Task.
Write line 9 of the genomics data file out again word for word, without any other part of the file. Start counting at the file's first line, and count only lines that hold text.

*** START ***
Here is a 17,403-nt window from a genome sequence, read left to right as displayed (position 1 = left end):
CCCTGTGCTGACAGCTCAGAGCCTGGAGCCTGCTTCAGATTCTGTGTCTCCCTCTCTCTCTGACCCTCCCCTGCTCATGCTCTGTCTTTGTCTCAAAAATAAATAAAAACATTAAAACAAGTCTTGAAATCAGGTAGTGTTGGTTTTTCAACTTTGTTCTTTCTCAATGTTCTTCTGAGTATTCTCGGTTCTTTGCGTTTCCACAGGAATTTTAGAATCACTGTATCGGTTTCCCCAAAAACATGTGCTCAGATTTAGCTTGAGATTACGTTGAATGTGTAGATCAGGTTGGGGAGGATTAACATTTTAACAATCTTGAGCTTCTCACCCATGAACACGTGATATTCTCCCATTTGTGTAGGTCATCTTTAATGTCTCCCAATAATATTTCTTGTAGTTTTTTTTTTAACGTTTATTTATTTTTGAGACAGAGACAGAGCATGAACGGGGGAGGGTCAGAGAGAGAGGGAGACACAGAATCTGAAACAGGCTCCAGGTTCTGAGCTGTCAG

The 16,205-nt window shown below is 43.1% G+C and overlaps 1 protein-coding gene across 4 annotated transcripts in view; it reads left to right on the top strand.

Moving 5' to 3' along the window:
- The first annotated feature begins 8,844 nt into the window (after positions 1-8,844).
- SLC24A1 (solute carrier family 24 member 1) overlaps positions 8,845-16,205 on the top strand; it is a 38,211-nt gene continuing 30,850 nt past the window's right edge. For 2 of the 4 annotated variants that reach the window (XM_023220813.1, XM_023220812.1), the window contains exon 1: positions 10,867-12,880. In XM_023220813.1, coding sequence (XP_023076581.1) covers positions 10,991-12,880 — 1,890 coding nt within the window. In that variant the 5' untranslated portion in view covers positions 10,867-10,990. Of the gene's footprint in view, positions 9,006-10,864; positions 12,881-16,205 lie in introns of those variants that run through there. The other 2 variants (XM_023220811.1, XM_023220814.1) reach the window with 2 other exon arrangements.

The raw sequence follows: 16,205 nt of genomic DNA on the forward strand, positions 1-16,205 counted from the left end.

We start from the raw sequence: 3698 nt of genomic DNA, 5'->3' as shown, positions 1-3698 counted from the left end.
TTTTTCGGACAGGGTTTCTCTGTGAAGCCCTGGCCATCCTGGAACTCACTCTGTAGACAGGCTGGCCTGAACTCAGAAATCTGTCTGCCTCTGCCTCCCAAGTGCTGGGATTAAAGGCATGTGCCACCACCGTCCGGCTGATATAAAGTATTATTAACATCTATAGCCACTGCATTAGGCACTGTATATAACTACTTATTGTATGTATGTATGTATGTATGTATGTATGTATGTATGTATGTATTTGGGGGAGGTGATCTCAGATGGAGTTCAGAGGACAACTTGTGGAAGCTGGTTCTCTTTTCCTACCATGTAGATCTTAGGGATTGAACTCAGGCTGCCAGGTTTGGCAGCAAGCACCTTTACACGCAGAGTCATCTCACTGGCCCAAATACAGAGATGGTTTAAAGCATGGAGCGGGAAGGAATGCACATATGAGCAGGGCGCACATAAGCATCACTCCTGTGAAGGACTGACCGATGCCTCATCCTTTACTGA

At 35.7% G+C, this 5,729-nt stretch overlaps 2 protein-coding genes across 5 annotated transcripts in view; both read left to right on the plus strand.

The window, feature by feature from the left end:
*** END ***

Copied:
TTTTTCGGACAGGGTTTCTCTGTGAAGCCCTGGCCATCCTGGAACTCACTCTGTAGACAGGCTGGCCTGAACTCAGAAATCTGTCTGCCTCTGCCTCCCAAGTGCTGGGATTAAAGGCATGTGCCACCACCGTCCGGCTGATATAAAGTATTATTAACATCTATAGCCACTGCATTAGGCACTGTATATAACTACTTATTGTATGTATGTATGTATGTATGTATGTATGTATGTATGTATGTATTTGGGGGAGGTGATCTCAGATGGAGTTCAGAGGACAACTTGTGGAAGCTGGTTCTCTTTTCCTACCATGTAGATCTTAGGGATTGAACTCAGGCTGCCAGGTTTGGCAGCAAGCACCTTTACACGCAGAGTCATCTCACTGGCCCAAATACAGAGATGGTTTAAAGCATGGAGCGGGAAGGAATGCACATATGAGCAGGGCGCACATAAGCATCACTCCTGTGAAGGACTGACCGATGCCTCATCCTTTACTGA